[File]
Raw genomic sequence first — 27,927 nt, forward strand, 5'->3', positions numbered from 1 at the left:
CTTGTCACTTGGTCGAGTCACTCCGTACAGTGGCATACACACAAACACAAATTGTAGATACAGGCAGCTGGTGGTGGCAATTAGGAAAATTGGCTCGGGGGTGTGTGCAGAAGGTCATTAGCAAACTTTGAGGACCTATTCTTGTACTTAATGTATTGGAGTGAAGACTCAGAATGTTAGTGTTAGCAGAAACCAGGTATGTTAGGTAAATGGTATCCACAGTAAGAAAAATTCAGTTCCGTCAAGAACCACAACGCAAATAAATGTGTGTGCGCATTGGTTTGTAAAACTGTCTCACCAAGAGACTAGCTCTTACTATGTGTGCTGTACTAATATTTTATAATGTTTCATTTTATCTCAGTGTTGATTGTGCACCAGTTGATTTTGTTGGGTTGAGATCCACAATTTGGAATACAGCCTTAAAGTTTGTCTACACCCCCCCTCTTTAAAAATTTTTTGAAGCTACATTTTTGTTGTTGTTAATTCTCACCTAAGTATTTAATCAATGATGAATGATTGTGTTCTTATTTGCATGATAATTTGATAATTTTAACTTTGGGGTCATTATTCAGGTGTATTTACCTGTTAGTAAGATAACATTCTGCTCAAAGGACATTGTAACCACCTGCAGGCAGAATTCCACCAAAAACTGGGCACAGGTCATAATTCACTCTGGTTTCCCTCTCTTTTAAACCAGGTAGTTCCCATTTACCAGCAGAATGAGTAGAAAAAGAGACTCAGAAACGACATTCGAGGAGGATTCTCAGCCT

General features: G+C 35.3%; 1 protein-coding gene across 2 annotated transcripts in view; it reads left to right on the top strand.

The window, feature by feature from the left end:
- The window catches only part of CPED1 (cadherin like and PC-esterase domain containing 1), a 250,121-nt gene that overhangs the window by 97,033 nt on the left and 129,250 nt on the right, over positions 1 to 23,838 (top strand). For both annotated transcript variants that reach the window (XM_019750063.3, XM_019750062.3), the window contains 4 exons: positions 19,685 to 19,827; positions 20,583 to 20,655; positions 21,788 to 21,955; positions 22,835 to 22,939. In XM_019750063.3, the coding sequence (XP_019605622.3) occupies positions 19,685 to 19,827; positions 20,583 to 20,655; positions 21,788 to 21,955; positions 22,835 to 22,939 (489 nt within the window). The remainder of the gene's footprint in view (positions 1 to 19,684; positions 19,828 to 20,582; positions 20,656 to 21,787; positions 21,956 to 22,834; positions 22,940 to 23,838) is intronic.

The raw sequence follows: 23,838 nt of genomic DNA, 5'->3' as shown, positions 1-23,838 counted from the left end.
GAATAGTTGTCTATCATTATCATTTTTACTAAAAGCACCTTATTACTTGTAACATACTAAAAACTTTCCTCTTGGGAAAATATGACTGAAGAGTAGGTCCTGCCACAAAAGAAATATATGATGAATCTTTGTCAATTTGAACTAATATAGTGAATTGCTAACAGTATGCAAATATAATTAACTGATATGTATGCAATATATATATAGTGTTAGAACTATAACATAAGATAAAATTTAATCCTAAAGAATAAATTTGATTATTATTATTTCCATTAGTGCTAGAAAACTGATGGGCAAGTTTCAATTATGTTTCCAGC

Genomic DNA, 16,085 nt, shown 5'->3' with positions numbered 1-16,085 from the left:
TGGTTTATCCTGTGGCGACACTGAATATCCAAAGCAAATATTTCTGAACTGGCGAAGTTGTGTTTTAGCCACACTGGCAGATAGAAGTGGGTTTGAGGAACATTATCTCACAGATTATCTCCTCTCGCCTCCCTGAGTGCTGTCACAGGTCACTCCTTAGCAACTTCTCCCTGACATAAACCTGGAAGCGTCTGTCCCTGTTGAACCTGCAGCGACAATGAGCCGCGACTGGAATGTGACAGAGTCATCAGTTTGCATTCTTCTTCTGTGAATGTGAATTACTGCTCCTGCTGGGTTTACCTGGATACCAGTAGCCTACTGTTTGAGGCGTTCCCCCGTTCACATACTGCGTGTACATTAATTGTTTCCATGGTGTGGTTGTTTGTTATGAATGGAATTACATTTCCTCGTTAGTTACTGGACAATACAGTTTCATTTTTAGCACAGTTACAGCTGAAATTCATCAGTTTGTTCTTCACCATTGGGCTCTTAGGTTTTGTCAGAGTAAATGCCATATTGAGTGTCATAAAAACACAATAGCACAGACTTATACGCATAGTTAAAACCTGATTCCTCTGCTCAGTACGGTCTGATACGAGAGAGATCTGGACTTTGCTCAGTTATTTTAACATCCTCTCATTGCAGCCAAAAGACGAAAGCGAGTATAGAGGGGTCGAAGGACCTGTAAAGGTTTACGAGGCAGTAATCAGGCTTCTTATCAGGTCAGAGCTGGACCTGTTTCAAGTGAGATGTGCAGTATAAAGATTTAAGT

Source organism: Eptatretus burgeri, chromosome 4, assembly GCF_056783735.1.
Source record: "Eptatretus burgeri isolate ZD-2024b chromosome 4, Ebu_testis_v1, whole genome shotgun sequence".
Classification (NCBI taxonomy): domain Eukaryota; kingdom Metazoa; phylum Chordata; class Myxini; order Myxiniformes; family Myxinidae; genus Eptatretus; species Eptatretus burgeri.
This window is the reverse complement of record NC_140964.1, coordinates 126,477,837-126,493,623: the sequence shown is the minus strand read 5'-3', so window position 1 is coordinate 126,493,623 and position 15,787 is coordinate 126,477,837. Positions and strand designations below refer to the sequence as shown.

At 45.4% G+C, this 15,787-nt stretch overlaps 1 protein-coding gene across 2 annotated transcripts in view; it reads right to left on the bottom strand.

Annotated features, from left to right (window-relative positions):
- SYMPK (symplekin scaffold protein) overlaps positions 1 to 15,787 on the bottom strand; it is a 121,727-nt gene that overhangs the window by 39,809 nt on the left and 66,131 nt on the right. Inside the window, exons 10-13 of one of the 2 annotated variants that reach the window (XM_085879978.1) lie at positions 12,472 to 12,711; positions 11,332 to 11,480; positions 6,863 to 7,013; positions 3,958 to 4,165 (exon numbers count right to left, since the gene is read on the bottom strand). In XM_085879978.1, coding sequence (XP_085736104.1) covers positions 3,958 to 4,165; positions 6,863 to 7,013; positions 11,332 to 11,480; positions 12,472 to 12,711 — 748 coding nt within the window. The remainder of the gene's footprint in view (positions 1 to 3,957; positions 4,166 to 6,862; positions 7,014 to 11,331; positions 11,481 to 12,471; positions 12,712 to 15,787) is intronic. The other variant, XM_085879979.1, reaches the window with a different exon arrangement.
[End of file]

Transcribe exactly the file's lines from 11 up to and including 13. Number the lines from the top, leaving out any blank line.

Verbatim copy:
Source record: "Eptatretus burgeri isolate ZD-2024b chromosome 4, Ebu_testis_v1, whole genome shotgun sequence".
Classification (NCBI taxonomy): domain Eukaryota; kingdom Metazoa; phylum Chordata; class Myxini; order Myxiniformes; family Myxinidae; genus Eptatretus; species Eptatretus burgeri.
This window is the reverse complement of record NC_140964.1, coordinates 126,477,837-126,493,623: the sequence shown is the minus strand read 5'-3', so window position 1 is coordinate 126,493,623 and position 15,787 is coordinate 126,477,837. Positions and strand designations below refer to the sequence as shown.